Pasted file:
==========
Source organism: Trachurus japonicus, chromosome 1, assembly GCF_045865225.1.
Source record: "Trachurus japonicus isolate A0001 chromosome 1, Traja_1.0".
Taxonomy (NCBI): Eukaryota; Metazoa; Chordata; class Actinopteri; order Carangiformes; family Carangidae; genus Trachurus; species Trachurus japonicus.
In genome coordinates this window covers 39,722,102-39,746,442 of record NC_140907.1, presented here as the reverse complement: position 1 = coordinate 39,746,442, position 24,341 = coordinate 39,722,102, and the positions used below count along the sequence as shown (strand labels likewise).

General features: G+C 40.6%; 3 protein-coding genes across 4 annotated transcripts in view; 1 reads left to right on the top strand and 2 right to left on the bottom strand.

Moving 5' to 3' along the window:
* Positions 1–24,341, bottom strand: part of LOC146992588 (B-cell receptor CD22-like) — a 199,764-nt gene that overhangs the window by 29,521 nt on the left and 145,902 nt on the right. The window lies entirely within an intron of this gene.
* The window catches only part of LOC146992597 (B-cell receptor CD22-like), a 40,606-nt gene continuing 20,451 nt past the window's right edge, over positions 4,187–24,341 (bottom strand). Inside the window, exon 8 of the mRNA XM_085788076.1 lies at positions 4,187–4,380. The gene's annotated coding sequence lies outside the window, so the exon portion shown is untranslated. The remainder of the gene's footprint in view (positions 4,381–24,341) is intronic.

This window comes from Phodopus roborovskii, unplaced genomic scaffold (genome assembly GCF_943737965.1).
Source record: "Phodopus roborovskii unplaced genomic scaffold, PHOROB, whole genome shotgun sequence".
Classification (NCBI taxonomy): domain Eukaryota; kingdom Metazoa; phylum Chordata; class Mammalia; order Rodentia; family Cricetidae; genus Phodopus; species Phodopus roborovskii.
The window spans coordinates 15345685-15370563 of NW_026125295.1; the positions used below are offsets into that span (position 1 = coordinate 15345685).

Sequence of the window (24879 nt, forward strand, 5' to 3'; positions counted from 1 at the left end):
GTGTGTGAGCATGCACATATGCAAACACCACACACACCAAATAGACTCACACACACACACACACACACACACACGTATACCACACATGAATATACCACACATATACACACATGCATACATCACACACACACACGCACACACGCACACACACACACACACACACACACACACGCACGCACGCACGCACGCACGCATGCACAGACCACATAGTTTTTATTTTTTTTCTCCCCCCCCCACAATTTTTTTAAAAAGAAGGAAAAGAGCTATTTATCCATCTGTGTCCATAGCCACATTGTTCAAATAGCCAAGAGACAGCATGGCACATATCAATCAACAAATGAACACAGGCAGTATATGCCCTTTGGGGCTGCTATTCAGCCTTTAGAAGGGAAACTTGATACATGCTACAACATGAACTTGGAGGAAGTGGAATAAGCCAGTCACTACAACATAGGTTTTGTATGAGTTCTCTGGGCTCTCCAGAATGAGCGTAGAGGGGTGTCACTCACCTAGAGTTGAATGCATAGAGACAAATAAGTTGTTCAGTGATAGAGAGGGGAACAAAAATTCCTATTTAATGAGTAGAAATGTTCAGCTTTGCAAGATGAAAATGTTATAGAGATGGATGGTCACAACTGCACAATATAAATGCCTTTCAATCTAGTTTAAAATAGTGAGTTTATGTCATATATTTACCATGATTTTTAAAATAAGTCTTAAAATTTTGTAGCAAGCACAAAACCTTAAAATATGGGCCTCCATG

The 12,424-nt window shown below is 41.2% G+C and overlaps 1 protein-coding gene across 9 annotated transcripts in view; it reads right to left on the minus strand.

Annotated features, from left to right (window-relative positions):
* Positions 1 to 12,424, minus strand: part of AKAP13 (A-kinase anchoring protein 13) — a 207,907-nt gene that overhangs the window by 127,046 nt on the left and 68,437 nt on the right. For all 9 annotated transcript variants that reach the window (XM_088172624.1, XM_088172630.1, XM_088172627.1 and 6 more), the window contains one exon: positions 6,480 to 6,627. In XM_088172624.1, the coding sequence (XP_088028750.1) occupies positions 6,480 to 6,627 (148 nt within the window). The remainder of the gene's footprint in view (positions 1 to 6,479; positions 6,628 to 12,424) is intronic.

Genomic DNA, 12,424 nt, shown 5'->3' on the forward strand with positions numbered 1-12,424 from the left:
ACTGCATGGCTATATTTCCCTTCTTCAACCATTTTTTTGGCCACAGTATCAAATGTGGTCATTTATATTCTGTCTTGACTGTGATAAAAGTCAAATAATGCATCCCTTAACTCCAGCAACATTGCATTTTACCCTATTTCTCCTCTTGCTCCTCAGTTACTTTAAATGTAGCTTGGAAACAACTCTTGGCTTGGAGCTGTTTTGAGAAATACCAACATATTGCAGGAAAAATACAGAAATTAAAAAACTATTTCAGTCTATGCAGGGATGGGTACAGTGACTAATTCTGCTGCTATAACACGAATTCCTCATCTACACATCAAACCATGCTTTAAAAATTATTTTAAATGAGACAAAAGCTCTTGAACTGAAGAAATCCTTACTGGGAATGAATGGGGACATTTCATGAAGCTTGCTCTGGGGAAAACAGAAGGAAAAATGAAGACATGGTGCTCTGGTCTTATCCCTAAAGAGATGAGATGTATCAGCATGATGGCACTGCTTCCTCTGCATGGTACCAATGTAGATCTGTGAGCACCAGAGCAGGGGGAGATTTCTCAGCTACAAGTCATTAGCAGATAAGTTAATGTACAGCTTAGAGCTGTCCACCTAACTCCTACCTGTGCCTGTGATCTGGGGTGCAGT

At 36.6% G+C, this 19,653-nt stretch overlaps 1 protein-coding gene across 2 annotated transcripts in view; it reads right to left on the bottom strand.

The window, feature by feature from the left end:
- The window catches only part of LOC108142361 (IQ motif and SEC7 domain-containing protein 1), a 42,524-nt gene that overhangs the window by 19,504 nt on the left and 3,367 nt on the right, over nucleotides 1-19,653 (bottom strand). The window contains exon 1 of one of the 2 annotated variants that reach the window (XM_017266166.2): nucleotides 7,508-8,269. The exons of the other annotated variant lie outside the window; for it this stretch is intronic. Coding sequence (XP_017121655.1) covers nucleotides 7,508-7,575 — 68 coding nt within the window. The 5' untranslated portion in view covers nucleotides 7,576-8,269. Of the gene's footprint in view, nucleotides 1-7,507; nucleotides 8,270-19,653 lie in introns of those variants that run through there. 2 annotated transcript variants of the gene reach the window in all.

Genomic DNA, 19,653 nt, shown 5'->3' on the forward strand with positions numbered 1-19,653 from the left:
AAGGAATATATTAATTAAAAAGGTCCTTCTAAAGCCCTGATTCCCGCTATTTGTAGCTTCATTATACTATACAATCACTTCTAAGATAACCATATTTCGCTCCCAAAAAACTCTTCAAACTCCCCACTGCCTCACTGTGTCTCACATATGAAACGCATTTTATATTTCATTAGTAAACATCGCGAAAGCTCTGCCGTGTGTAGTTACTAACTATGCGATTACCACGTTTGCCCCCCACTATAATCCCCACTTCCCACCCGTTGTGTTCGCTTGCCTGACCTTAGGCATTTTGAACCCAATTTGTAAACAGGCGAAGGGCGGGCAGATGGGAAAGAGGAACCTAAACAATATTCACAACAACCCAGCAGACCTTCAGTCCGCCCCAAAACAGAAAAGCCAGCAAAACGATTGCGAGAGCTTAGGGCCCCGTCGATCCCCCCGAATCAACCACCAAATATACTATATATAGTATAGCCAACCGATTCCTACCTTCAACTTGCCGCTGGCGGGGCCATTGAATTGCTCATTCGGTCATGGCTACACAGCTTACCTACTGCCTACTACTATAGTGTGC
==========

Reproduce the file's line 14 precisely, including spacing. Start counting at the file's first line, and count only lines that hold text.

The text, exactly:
GTGTGTGAGCATGCACATATGCAAACACCACACACACCAAATAGACTCACACACACACACACACACACACACACGTATACCACACATGAATATACCACACATATACACACATGCATACATCACACACACACACGCACACACGCACACACACACACACACACACACACACACGCACGCACGCACGCACGCACGCATGCACAGACCACATAGTTTTTATTTTTTTTCTCCCCCCCCCACAATTTTTTTAAAAAGAAGGAAAAGAGCTATTTATCCATCTGTGTCCATAGCCACATTGTTCAAATAGCCAAGAGACAGCATGGCACATATCAATCAACAAATGAACACAGGCAGTATATGCCCTTTGGGGCTGCTATTCAGCCTTTAGAAGGGAAACTTGATACATGCTACAACATGAACTTGGAGGAAGTGGAATAAGCCAGTCACTACAACATAGGTTTTGTATGAGTTCTCTGGGCTCTCCAGAATGAGCGTAGAGGGGTGTCACTCACCTAGAGTTGAATGCATAGAGACAAATAAGTTGTTCAGTGATAGAGAGGGGAACAAAAATTCCTATTTAATGAGTAGAAATGTTCAGCTTTGCAAGATGAAAATGTTATAGAGATGGATGGTCACAACTGCACAATATAAATGCCTTTCAATCTAGTTTAAAATAGTGAGTTTATGTCATATATTTACCATGATTTTTAAAATAAGTCTTAAAATTTTGTAGCAAGCACAAAACCTTAAAATATGGGCCTCCATG